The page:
So, to recap, just remember to eat some of these foods on a daily basis and we’ll provide you with our valuable filtration services for years to come…nice talk.


Tips to Help You Through the Holidays on a Renal Diet

What’s for dinner? It’s something everyone who plans to attend a party, family gathering, or night out at a restaurant during the holidays wants to know. But if it’s the usual fare, a lot of the food might be off limits if you have renal disease. Then what? No, you don’t have to stay home while everyone else has a good time. You just need to have a plan. Here are a few things to keep in mind to help you through the holidays on a renal diet.

Two Mature Female Friends Talking In Kitchen TogetherTalk to the Cook

If you’re attending a private holiday party or family gathering where food will be served, talk to the cook ahead of time. A good host and cook will want to know if you or any other guests have special dietary needs. But they won’t know what those are unless you let them know.

Provide some suggestions about foods suitable for those with renal disease, or offer to bring a dish you can eat like something from the Renal Meals Menu. Just ask. You’ll find that most people are willing to accommodate your special diet.

If you’ll be eating out at a restaurant, plan ahead by calling the restaurant or looking at the menu online for renal-friendly items on the menu.

Eat Turkey

cured-meatsNo not all turkey is created equal. But it’s a common main dish served at holiday dinners. Find out if a skinless, low-sodium version is available. Or prepare your own by limiting salt and sodium-based marinades to season the turkey. If you don’t have the time or inclination to prepare a turkey, check out the turkey-based dishes available from our selection of renal-friendly meals. And steer clear of cured meats like sausage, bacon, and canned meats, all high in sodium.

Choose Low-Potassium Fruits and Veggies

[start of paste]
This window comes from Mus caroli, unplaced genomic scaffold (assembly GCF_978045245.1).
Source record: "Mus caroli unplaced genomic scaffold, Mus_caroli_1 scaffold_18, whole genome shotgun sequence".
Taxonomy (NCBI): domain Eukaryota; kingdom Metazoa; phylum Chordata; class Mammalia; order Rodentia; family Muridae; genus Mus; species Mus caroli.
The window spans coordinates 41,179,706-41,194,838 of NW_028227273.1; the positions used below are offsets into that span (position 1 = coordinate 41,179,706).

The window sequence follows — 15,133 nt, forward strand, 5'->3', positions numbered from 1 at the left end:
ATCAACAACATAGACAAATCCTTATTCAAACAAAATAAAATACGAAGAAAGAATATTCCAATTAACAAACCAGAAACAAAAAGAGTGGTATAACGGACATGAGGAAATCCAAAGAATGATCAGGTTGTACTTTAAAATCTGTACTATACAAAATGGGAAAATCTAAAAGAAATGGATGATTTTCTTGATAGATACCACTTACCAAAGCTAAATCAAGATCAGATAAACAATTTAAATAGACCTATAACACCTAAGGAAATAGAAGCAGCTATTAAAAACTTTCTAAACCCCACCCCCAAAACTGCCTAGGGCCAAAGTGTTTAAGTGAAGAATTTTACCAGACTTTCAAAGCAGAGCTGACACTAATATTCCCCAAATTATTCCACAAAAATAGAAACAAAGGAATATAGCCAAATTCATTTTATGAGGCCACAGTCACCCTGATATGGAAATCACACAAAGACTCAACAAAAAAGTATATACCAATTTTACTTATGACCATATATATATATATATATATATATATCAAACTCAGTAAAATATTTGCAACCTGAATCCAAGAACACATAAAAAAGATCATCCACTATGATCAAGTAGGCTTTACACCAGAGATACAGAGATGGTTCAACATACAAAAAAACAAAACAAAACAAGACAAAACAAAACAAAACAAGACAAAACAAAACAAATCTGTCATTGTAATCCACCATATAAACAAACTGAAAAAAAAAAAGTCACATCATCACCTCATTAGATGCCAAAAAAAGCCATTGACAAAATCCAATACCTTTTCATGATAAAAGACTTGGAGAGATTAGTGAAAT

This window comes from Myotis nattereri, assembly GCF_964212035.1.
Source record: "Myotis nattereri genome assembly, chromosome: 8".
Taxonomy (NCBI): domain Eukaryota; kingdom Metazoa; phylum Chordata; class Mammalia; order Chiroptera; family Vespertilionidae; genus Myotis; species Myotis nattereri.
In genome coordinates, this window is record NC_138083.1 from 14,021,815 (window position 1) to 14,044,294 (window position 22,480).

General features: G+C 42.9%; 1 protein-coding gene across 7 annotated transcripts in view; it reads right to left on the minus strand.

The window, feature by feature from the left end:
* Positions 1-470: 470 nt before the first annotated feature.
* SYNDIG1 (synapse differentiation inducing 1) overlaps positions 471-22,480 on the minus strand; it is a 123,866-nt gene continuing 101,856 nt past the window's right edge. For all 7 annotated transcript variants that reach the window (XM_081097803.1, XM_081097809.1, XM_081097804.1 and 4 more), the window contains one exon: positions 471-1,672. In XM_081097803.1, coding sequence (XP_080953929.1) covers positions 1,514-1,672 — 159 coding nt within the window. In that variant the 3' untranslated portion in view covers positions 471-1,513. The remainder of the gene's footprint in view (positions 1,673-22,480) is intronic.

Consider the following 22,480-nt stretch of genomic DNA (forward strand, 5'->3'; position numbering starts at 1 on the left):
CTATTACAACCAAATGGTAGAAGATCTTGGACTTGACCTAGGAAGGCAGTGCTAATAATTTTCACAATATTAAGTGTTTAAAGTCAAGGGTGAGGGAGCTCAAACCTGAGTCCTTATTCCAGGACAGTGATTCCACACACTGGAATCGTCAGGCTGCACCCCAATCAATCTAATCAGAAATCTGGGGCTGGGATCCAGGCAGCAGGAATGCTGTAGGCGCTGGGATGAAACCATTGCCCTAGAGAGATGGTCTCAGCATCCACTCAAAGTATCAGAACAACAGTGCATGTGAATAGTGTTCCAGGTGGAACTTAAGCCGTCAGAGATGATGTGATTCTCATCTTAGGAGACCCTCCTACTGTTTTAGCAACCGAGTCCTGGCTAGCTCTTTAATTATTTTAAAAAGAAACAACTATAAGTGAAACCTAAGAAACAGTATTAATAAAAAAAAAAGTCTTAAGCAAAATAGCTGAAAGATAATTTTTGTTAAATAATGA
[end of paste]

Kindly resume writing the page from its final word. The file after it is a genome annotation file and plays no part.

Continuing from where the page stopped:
Your best source of nutrients when you have renal disease is fruits and vegetables. You’ll find lots variations of fruits and veggies served at home, parties, and restaurants during the holidays. But you can just eat any. Steer clear of veggies high in potassium like bananas and prunes. Look for ways to include low-potassium fruits and veggies in your diet like bell peppers, onions, green beans, carrots, onions, and mushrooms. You’ll find lots of renal-friendly meals with fresh vegetables at like Chicken Marsala with Rice, and Peas, and Carrots, or try the Breaded Fish Wedge with Green Beans and Cauliflower.

Do Dessert Right

Dessert in any form isn’t exactly healthy. But there’s lot of it around during the holidays. But just because you have renal disease, doesn’t mean you can’t enjoy a little. Skip popular desserts like ice cream and chocolate, because both are high in potassium and protein. Instead, go with something like pumpkin pie topped with whipped cream to keep your renal diet on track.

fluidsWatch Your Fluids

You already know the rules about fluids when you have renal disease. You need to limit the amount of fluid you consume from food and drinks to prevent your kidneys from developing a problems. Many health professionals suggest that those with renal disease should not drink alcohol, and it’s a good idea to follow. Instead limit the amount of fluid you drink to water or juice.

Be Smart

When you have renal disease, limit the amount of sodium, potassium, phosphorus, protein, and fluids you consume. Make eating this way a habit, and stay on top of it during the holidays. Eating the right foods, and avoiding others, will help you manage renal disease. Be sure to get enough sleep (7 to 8 hours is best), stay warm, and do everything you can to avoid catching a cold, which can aggravate symptoms associated with renal disease.


Summer Precautions for People with Kidney Disease